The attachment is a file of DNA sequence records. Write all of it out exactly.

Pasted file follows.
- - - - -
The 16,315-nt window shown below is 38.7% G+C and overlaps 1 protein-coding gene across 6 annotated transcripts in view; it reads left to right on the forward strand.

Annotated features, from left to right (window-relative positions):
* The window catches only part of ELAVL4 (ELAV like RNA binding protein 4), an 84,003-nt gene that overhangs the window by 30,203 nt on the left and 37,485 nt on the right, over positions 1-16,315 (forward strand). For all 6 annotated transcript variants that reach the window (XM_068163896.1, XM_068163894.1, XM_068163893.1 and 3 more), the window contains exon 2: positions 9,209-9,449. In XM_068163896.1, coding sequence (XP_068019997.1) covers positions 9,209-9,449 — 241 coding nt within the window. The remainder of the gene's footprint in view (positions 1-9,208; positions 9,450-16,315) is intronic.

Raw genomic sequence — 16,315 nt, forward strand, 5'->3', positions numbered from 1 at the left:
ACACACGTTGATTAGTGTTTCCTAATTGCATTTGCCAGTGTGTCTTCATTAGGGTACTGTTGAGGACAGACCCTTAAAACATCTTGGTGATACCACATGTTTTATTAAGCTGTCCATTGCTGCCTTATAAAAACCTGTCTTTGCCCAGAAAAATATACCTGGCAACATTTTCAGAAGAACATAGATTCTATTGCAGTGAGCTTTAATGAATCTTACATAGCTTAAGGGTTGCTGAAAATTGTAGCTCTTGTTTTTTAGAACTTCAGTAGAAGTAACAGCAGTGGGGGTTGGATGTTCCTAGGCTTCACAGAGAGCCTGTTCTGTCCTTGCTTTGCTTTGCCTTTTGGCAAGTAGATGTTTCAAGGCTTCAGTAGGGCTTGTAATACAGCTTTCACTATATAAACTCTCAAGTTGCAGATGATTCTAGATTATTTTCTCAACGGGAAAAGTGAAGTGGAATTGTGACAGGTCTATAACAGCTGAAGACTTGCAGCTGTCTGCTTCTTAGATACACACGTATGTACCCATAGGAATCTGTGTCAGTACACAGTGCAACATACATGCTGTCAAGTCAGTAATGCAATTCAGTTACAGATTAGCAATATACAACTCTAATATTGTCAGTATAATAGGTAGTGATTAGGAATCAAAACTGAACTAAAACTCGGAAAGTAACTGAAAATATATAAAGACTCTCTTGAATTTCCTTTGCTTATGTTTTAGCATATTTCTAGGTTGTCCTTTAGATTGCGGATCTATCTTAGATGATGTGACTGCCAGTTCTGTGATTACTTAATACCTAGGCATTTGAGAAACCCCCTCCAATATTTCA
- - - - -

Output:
The 16,315-nt window shown below is 38.7% G+C and overlaps 1 protein-coding gene across 6 annotated transcripts in view; it reads left to right on the forward strand.

Annotated features, from left to right (window-relative positions):
* The window catches only part of ELAVL4 (ELAV like RNA binding protein 4), an 84,003-nt gene that overhangs the window by 30,203 nt on the left and 37,485 nt on the right, over positions 1-16,315 (forward strand). For all 6 annotated transcript variants that reach the window (XM_068163896.1, XM_068163894.1, XM_068163893.1 and 3 more), the window contains exon 2: positions 9,209-9,449. In XM_068163896.1, coding sequence (XP_068019997.1) covers positions 9,209-9,449 — 241 coding nt within the window. The remainder of the gene's footprint in view (positions 1-9,208; positions 9,450-16,315) is intronic.

Raw genomic sequence — 16,315 nt, forward strand, 5'->3', positions numbered from 1 at the left:
ACACACGTTGATTAGTGTTTCCTAATTGCATTTGCCAGTGTGTCTTCATTAGGGTACTGTTGAGGACAGACCCTTAAAACATCTTGGTGATACCACATGTTTTATTAAGCTGTCCATTGCTGCCTTATAAAAACCTGTCTTTGCCCAGAAAAATATACCTGGCAACATTTTCAGAAGAACATAGATTCTATTGCAGTGAGCTTTAATGAATCTTACATAGCTTAAGGGTTGCTGAAAATTGTAGCTCTTGTTTTTTAGAACTTCAGTAGAAGTAACAGCAGTGGGGGTTGGATGTTCCTAGGCTTCACAGAGAGCCTGTTCTGTCCTTGCTTTGCTTTGCCTTTTGGCAAGTAGATGTTTCAAGGCTTCAGTAGGGCTTGTAATACAGCTTTCACTATATAAACTCTCAAGTTGCAGATGATTCTAGATTATTTTCTCAACGGGAAAAGTGAAGTGGAATTGTGACAGGTCTATAACAGCTGAAGACTTGCAGCTGTCTGCTTCTTAGATACACACGTATGTACCCATAGGAATCTGTGTCAGTACACAGTGCAACATACATGCTGTCAAGTCAGTAATGCAATTCAGTTACAGATTAGCAATATACAACTCTAATATTGTCAGTATAATAGGTAGTGATTAGGAATCAAAACTGAACTAAAACTCGGAAAGTAACTGAAAATATATAAAGACTCTCTTGAATTTCCTTTGCTTATGTTTTAGCATATTTCTAGGTTGTCCTTTAGATTGCGGATCTATCTTAGATGATGTGACTGCCAGTTCTGTGATTACTTAATACCTAGGCATTTGAGAAACCCCCTCCAATATTTCA